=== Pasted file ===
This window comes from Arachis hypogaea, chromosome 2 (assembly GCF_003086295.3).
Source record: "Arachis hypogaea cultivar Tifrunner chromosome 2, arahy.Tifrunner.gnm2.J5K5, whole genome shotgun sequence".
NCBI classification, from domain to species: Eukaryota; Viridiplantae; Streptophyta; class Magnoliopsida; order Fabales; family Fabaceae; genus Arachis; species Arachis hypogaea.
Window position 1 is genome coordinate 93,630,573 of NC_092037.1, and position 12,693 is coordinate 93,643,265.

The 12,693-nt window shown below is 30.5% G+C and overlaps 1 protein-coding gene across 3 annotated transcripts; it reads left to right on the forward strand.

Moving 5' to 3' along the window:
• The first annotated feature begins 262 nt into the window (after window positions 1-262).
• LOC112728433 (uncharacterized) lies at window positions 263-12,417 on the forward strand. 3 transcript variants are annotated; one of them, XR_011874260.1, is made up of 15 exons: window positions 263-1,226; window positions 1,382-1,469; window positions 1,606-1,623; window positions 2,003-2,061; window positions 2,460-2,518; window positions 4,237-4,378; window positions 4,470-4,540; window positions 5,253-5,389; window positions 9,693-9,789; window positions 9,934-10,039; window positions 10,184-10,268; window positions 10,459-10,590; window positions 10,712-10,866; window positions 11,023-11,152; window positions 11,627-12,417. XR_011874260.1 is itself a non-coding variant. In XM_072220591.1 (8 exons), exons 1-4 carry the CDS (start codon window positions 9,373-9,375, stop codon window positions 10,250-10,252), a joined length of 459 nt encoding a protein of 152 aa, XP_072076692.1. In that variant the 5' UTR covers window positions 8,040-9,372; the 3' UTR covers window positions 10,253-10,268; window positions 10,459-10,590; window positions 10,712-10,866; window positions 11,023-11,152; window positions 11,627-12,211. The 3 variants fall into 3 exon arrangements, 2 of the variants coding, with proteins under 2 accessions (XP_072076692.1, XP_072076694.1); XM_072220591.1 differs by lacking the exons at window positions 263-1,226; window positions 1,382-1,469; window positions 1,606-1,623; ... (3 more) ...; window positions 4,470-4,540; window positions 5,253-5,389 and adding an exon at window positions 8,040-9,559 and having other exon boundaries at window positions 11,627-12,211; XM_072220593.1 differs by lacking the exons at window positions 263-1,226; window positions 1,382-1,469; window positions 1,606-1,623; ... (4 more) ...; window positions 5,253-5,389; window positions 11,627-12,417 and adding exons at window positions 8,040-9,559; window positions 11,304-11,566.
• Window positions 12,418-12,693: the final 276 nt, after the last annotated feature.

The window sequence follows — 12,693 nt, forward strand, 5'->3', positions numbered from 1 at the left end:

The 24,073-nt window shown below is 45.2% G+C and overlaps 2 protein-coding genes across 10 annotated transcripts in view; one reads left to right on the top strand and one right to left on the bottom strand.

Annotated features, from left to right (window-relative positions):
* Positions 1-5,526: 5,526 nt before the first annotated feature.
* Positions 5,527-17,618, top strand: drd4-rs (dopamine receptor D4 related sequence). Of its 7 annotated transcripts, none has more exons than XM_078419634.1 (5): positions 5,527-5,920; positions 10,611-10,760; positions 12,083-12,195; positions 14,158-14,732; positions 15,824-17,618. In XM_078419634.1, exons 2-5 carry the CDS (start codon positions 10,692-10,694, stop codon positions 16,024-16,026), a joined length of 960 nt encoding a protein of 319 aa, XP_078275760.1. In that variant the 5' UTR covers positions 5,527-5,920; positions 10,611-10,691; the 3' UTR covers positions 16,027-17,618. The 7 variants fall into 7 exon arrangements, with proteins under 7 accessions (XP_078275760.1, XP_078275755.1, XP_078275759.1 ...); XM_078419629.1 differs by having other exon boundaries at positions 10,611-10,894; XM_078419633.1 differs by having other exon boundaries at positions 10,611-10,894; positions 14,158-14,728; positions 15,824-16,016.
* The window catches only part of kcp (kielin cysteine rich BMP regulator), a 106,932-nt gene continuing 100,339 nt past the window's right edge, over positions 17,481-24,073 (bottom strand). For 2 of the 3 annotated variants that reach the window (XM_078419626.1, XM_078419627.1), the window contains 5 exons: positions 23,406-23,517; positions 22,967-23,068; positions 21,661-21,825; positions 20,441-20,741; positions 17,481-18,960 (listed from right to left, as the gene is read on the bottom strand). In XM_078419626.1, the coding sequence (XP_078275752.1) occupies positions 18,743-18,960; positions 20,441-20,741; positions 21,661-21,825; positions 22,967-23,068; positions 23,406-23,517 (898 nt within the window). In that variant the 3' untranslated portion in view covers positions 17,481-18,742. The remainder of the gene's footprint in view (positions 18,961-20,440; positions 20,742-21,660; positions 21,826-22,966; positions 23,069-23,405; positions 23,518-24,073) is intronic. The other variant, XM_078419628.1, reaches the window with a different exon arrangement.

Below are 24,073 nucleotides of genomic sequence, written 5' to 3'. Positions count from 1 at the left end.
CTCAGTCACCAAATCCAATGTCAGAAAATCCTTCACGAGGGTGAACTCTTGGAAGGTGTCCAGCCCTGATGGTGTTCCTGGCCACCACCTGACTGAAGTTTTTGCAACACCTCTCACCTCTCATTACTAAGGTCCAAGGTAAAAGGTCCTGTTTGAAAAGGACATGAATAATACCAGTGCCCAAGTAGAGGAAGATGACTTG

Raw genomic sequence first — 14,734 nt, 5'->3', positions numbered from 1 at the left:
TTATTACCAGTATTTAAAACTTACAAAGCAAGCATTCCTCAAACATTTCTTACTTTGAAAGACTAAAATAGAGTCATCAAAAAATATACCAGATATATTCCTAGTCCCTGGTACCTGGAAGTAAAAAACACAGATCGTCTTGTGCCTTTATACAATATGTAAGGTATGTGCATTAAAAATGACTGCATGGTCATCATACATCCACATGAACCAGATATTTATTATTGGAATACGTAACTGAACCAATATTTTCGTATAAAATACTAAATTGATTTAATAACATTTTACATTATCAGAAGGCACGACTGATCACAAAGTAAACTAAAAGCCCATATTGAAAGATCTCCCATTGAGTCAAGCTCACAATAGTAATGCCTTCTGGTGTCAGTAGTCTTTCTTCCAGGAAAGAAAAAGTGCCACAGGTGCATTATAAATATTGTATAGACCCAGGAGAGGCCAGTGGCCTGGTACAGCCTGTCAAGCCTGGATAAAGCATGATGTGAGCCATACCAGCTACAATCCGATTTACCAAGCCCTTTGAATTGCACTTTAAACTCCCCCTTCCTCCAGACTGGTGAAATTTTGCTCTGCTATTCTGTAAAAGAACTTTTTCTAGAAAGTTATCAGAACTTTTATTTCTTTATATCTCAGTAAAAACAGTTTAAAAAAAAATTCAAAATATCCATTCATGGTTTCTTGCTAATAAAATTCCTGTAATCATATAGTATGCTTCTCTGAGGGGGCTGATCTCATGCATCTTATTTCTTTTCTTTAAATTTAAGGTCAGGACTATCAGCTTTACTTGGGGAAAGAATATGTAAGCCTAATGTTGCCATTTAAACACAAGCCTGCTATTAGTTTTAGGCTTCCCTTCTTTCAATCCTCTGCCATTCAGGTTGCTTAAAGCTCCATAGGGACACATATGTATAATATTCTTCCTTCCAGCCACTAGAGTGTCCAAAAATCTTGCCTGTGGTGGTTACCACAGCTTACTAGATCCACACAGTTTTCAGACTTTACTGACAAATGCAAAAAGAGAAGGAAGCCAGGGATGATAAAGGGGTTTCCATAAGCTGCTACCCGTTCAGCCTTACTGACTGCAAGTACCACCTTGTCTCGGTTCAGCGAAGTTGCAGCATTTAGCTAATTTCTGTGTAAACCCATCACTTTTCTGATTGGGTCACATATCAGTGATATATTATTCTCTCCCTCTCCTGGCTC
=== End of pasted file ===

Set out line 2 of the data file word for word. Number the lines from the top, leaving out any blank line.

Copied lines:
Source record: "Arachis hypogaea cultivar Tifrunner chromosome 2, arahy.Tifrunner.gnm2.J5K5, whole genome shotgun sequence".